6 months ago • 1 min
Salesforce posted an 11% rise in quarterly revenue, its slowest pace of growth in 13 years, as companies dialed back spending on cloud-based software offerings in an uncertain economy.
Shares of the San Francisco, California-based company fell nearly 5% in trading after the bell. They have surged by more than two-thirds so far this year and rose to their highest in about 16 months in regular trading on Wednesday.
Growth at major cloud players from Microsoft to Amazon has come under pressure this year as businesses undertake belt-tightening measures to weather the impact of rising interest rates and a potential economic slowdown.
Salesforce Chief Financial Officer Amy Weaver said the company faced continued macroeconomic pressures in the United States and that demand from financial services and technology companies slowed in the quarter.
Capital expenditure also jumped nearly 36% to $243 million as the company invested in AI-related tools to power its software products.
Revenue for Salesforce was $8.25 billion for the quarter ended April 30, while analysts were expecting $8.18 billion, according to Refinitiv IBES.
RBC analyst Rishi Jaluria attributed the stock's fall in extended trading to its surge this year and the company's narrow revenue beat relative to its historical performance.
The company faces stiff competition from deep-pocketed legacy vendors such as Oracle in a crowded cloud-computing market.
It has also been a constant target of activist investors such as ValueAct, Inclusive Capital and Starboard Value, which have all separately pushed for better cost control initiatives and improved efficiencies.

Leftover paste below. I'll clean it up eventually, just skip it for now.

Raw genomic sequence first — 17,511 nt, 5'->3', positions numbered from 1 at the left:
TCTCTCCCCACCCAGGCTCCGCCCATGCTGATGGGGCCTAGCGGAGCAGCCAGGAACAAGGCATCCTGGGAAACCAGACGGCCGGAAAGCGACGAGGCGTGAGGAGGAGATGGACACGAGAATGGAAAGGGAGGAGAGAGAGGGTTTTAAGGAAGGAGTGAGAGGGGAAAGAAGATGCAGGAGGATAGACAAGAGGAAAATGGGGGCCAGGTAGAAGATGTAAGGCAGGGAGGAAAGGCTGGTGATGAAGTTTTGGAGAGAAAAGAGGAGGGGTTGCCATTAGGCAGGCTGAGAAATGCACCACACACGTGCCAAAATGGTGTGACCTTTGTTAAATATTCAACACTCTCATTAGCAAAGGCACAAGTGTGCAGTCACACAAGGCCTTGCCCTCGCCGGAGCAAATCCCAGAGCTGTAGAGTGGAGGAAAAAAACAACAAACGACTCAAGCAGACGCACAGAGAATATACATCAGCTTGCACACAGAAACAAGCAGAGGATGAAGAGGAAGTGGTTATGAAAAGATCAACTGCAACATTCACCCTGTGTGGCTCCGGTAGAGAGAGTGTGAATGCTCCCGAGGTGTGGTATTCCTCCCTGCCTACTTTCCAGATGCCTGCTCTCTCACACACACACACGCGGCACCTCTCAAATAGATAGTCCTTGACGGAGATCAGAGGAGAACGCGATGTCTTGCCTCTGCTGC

Salesforce expects revenue of between $8.51 billion and $8.53 billion for the current quarter, representing growth of about 10% from last year. Analysts were expecting revenue of $8.49 billion.
On an adjusted basis, Salesforce earned $1.69 per share, compared with the estimates of $1.61 per share.
Disclaimer: These articles are provided for information purposes only. Occasionally, an opinion about whether to buy or sell a specific investment may be provided. The content is not intended to be a personal recommendation to buy or sell any financial instrument or product, or to adopt any investment strategy as it is not provided based on an assessment of your investing knowledge and experience, your financial situation or your investment objectives. The value of your investments, and the income derived from them, may go down as well as up. You may not get back all the money that you invest. The investments referred to in this article may not be suitable for all investors, and if in doubt, an investor should seek advice from a qualified investment advisor.
/3 • Your free quarterly content is about to expire. Uncover the biggest trends and opportunities. Subscribe now for 50%. Cancel anytime.